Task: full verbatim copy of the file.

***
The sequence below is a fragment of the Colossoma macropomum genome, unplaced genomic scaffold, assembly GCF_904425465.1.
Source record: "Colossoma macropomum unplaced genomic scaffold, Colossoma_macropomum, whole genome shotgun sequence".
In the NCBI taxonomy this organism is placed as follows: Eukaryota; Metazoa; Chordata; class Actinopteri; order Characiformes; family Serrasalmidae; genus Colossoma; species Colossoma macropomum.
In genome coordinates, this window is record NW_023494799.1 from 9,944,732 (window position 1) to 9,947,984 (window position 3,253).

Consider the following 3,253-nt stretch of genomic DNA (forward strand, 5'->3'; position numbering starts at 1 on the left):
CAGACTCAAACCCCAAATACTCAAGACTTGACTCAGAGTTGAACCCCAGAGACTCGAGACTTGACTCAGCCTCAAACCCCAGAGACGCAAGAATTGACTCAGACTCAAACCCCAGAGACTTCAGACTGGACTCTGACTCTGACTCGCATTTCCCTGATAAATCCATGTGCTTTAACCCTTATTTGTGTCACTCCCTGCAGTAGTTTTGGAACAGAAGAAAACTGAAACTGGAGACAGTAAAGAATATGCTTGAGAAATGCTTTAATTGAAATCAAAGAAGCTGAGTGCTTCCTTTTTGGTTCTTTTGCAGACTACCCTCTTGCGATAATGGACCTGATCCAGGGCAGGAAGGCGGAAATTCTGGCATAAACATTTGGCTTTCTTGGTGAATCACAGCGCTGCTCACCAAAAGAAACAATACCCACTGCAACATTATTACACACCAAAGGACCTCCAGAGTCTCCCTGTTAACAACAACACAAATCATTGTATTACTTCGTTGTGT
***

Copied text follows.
The sequence below is a fragment of the Colossoma macropomum genome, unplaced genomic scaffold, assembly GCF_904425465.1.
Source record: "Colossoma macropomum unplaced genomic scaffold, Colossoma_macropomum, whole genome shotgun sequence".
In the NCBI taxonomy this organism is placed as follows: Eukaryota; Metazoa; Chordata; class Actinopteri; order Characiformes; family Serrasalmidae; genus Colossoma; species Colossoma macropomum.
In genome coordinates, this window is record NW_023494799.1 from 9,944,732 (window position 1) to 9,947,984 (window position 3,253).

Consider the following 3,253-nt stretch of genomic DNA (forward strand, 5'->3'; position numbering starts at 1 on the left):
CAGACTCAAACCCCAAATACTCAAGACTTGACTCAGAGTTGAACCCCAGAGACTCGAGACTTGACTCAGCCTCAAACCCCAGAGACGCAAGAATTGACTCAGACTCAAACCCCAGAGACTTCAGACTGGACTCTGACTCTGACTCGCATTTCCCTGATAAATCCATGTGCTTTAACCCTTATTTGTGTCACTCCCTGCAGTAGTTTTGGAACAGAAGAAAACTGAAACTGGAGACAGTAAAGAATATGCTTGAGAAATGCTTTAATTGAAATCAAAGAAGCTGAGTGCTTCCTTTTTGGTTCTTTTGCAGACTACCCTCTTGCGATAATGGACCTGATCCAGGGCAGGAAGGCGGAAATTCTGGCATAAACATTTGGCTTTCTTGGTGAATCACAGCGCTGCTCACCAAAAGAAACAATACCCACTGCAACATTATTACACACCAAAGGACCTCCAGAGTCTCCCTGTTAACAACAACACAAATCATTGTATTACTTCGTTGTGT